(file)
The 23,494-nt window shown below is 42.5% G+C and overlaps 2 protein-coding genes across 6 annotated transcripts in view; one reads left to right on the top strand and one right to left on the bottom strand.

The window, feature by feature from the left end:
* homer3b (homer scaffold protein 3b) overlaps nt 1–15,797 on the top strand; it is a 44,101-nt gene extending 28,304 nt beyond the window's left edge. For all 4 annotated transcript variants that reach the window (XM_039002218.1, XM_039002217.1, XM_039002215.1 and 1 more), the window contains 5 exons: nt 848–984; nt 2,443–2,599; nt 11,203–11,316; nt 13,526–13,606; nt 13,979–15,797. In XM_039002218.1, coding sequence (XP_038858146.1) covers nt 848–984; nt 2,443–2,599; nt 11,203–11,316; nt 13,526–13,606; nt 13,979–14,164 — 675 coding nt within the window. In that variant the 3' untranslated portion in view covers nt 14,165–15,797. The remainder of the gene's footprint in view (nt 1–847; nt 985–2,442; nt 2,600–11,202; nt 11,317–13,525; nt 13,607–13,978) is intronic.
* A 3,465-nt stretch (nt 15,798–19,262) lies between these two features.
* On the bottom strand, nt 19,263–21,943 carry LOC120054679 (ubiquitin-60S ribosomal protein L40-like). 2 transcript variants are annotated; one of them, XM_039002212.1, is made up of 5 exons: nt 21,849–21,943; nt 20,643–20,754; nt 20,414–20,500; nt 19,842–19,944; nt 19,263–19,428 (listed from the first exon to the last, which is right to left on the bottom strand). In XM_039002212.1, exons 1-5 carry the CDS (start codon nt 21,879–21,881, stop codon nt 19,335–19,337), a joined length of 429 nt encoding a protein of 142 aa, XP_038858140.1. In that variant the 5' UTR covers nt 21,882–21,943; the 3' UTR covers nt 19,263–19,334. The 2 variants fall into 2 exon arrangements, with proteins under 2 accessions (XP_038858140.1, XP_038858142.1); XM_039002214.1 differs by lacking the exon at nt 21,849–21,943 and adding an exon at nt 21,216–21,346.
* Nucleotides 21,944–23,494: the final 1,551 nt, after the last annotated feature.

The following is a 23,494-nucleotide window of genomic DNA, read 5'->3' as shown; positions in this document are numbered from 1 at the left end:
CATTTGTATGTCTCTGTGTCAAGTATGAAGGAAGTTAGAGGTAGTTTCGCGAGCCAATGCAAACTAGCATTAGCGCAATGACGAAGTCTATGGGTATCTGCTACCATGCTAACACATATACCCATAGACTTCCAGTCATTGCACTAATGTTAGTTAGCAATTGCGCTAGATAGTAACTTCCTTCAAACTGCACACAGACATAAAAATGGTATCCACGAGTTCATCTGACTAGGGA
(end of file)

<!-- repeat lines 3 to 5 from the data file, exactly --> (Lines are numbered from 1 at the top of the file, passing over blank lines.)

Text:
* homer3b (homer scaffold protein 3b) overlaps nt 1–15,797 on the top strand; it is a 44,101-nt gene extending 28,304 nt beyond the window's left edge. For all 4 annotated transcript variants that reach the window (XM_039002218.1, XM_039002217.1, XM_039002215.1 and 1 more), the window contains 5 exons: nt 848–984; nt 2,443–2,599; nt 11,203–11,316; nt 13,526–13,606; nt 13,979–15,797. In XM_039002218.1, coding sequence (XP_038858146.1) covers nt 848–984; nt 2,443–2,599; nt 11,203–11,316; nt 13,526–13,606; nt 13,979–14,164 — 675 coding nt within the window. In that variant the 3' untranslated portion in view covers nt 14,165–15,797. The remainder of the gene's footprint in view (nt 1–847; nt 985–2,442; nt 2,600–11,202; nt 11,317–13,525; nt 13,607–13,978) is intronic.
* A 3,465-nt stretch (nt 15,798–19,262) lies between these two features.
* On the bottom strand, nt 19,263–21,943 carry LOC120054679 (ubiquitin-60S ribosomal protein L40-like). 2 transcript variants are annotated; one of them, XM_039002212.1, is made up of 5 exons: nt 21,849–21,943; nt 20,643–20,754; nt 20,414–20,500; nt 19,842–19,944; nt 19,263–19,428 (listed from the first exon to the last, which is right to left on the bottom strand). In XM_039002212.1, exons 1-5 carry the CDS (start codon nt 21,879–21,881, stop codon nt 19,335–19,337), a joined length of 429 nt encoding a protein of 142 aa, XP_038858140.1. In that variant the 5' UTR covers nt 21,882–21,943; the 3' UTR covers nt 19,263–19,334. The 2 variants fall into 2 exon arrangements, with proteins under 2 accessions (XP_038858140.1, XP_038858142.1); XM_039002214.1 differs by lacking the exon at nt 21,849–21,943 and adding an exon at nt 21,216–21,346.